Flower Power: A Florist’s Cottage Can Bloom In The Darkness With Its Flower Power

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Cottage Can Bloom In The Darkness
Cottage Can Bloom In The Darkness

A florist’s Cheshire home is a haven of peace and tranquility with its pared down palette

The dominant colour in Keith Dawson’s garden is green. The long alleyways are lined with hornbeam hedges, which create intimate pathways that lead to a large lawn with a central hawthorn tree. Ivy covers the floor and covers tree trunks. Aruncus, feathery goat’s hair, and angelica fill the beds.

This same sense of sensibility is also reflected inside the house. The decor is a reflection of the personalities of the inhabitants. The order of the rooms creates a cool atmosphere. The renovations have been meticulously executed and there is no hint of country kitsch. Every switch and every window sash was considered.

Dawson, who is the owner of Alderley Edge’s Potting Shed, has a classic, simple approach to floristry. The house follows the same approach, but it isn’t too bright or colorful. Dawson states, “I love the Belgian garden designer Jacques Wirtz.” I’ve always loved green things and hedges. It is so powerful to make bold statements with the shape of a hedge. Plus, it looks great all year.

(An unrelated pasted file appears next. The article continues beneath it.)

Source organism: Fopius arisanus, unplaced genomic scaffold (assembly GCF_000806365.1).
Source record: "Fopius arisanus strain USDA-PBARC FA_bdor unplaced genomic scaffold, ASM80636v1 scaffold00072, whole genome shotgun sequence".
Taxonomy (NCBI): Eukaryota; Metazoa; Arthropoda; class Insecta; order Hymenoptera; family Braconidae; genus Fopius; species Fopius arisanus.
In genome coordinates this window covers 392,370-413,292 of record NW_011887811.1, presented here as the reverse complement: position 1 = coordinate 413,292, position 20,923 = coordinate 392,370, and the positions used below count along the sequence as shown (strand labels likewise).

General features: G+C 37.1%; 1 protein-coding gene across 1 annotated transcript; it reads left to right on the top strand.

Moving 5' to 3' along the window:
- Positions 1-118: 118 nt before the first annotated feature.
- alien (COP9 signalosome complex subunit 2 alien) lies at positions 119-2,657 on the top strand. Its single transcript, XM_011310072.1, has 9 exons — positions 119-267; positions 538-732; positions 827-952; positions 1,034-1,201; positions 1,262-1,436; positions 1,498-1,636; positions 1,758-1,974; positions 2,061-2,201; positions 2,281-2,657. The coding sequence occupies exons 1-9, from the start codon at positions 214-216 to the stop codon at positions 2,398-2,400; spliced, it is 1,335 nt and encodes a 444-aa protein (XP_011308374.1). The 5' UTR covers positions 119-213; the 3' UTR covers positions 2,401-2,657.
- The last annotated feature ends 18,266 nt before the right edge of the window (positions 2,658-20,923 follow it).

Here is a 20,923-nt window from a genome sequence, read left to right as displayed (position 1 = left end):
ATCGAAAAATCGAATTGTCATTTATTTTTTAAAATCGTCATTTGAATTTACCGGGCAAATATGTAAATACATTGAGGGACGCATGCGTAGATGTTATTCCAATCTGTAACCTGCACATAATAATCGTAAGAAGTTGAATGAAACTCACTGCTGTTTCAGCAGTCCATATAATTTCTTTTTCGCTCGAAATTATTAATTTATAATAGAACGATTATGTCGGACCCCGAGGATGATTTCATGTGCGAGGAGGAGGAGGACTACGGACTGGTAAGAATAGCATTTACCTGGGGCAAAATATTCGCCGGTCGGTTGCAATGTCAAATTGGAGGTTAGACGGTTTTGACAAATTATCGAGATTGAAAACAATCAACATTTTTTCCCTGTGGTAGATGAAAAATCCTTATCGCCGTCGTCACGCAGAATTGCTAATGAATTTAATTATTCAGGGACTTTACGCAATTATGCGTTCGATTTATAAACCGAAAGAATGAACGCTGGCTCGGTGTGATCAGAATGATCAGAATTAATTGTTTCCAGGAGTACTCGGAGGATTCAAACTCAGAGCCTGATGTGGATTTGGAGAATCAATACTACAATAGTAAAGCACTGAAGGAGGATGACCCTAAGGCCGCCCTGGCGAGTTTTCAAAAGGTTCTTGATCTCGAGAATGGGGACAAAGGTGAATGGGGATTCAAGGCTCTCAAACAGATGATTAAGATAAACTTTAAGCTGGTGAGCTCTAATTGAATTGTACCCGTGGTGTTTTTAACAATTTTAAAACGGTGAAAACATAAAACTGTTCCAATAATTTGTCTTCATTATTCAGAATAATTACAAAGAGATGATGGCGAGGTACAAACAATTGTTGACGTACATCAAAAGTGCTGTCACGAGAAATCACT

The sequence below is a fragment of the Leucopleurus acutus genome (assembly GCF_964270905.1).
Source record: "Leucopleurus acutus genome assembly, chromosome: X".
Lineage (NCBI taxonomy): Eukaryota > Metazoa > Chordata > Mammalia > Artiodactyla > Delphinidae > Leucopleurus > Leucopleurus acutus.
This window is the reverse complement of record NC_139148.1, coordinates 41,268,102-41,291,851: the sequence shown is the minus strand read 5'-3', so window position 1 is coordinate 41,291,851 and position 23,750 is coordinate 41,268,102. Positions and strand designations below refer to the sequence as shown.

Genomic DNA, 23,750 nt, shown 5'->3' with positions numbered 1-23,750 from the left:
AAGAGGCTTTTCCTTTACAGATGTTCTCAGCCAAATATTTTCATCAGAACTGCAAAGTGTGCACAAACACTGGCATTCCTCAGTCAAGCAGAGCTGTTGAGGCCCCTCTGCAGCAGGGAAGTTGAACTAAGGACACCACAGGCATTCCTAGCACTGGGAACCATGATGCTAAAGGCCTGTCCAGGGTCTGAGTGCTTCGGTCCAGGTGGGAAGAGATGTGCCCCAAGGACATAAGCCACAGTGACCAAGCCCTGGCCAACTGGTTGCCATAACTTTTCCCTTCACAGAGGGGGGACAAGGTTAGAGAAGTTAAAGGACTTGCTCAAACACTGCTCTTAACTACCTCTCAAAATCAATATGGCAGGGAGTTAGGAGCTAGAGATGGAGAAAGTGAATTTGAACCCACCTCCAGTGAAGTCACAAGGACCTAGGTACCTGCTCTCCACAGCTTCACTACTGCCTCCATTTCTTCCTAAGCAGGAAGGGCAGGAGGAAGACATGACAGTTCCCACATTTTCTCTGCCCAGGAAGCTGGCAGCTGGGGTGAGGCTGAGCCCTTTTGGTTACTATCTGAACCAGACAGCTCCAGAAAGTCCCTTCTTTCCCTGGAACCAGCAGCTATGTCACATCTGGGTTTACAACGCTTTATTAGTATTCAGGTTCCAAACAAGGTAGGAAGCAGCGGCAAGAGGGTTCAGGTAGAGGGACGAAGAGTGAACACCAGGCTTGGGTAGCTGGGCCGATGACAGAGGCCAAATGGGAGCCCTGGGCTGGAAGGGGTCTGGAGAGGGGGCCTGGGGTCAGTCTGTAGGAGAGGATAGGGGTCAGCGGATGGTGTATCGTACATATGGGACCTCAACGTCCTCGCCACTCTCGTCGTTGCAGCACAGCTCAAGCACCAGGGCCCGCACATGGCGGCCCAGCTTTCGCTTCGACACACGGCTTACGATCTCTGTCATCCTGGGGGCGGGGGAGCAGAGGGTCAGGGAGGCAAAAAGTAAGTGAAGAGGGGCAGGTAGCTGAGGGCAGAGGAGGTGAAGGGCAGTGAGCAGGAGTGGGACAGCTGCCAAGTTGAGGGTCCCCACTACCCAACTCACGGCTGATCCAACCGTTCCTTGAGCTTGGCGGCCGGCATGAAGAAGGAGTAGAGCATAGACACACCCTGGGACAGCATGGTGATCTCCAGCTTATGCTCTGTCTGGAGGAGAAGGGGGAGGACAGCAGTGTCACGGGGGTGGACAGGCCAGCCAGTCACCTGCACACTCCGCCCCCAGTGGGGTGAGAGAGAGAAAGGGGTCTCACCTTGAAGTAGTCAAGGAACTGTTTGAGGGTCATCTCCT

Dawson and Eleanor Herald (a solicitor) moved into the Victorian cottage in 2014. They now have a daughter, aged two years. The property is situated on just under an acre in a leafy part of Cheshire. It had been renovated by the previous owner. The couple decided to expand the kitchen by converting three smaller rooms into one and commissioning custom-made units. They also ordered polished concrete work surfaces and concrete work surfaces that were as dark as possible. To store glassware and other kitchen necessities, bulk and apple crates can be used. An oak dining table is surrounded by iron chairs and calfskin seats that are arranged around iron legs. They were all purchased from Heerenhuis in Belgium.

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